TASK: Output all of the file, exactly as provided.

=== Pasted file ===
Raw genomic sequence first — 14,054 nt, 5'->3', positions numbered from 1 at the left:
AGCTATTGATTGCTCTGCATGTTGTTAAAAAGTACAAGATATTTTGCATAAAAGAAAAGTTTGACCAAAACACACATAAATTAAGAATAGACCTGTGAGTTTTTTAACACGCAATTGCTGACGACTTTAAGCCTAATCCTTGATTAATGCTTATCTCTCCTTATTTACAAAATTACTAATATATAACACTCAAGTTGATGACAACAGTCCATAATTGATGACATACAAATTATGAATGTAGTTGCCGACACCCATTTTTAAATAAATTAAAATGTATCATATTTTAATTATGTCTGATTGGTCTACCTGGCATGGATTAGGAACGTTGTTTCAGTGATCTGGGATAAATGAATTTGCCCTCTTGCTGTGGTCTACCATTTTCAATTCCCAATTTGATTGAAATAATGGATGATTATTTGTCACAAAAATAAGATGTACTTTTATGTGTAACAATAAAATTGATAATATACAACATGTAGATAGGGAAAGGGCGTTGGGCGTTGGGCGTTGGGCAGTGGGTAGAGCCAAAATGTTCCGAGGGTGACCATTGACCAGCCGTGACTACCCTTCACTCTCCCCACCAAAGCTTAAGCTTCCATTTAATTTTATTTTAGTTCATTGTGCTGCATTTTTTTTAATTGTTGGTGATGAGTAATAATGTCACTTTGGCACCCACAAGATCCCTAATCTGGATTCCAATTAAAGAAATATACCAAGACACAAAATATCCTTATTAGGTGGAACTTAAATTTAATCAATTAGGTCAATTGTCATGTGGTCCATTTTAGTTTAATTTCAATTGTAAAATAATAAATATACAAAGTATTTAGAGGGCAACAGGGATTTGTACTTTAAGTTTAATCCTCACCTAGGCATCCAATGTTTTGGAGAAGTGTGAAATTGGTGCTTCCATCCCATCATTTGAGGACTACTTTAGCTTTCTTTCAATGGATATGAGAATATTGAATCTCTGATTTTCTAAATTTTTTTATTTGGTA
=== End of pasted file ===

Raw genomic sequence first — 14,054 nt, 5'->3', positions numbered from 1 at the left:
AGCTATTGATTGCTCTGCATGTTGTTAAAAAGTACAAGATATTTTGCATAAAAGAAAAGTTTGACCAAAACACACATAAATTAAGAATAGACCTGTGAGTTTTTTAACACGCAATTGCTGACGACTTTAAGCCTAATCCTTGATTAATGCTTATCTCTCCTTATTTACAAAATTACTAATATATAACACTCAAGTTGATGACAACAGTCCATAATTGATGACATACAAATTATGAATGTAGTTGCCGACACCCATTTTTAAATAAATTAAAATGTATCATATTTTAATTATGTCTGATTGGTCTACCTGGCATGGATTAGGAACGTTGTTTCAGTGATCTGGGATAAATGAATTTGCCCTCTTGCTGTGGTCTACCATTTTCAATTCCCAATTTGATTGAAATAATGGATGATTATTTGTCACAAAAATAAGATGTACTTTTATGTGTAACAATAAAATTGATAATATACAACATGTAGATAGGGAAAGGGCGTTGGGCGTTGGGCGTTGGGCAGTGGGTAGAGCCAAAATGTTCCGAGGGTGACCATTGACCAGCCGTGACTACCCTTCACTCTCCCCACCAAAGCTTAAGCTTCCATTTAATTTTATTTTAGTTCATTGTGCTGCATTTTTTTTAATTGTTGGTGATGAGTAATAATGTCACTTTGGCACCCACAAGATCCCTAATCTGGATTCCAATTAAAGAAATATACCAAGACACAAAATATCCTTATTAGGTGGAACTTAAATTTAATCAATTAGGTCAATTGTCATGTGGTCCATTTTAGTTTAATTTCAATTGTAAAATAATAAATATACAAAGTATTTAGAGGGCAACAGGGATTTGTACTTTAAGTTTAATCCTCACCTAGGCATCCAATGTTTTGGAGAAGTGTGAAATTGGTGCTTCCATCCCATCATTTGAGGACTACTTTAGCTTTCTTTCAATGGATATGAGAATATTGAATCTCTGATTTTCTAAATTTTTTTATTTGGTA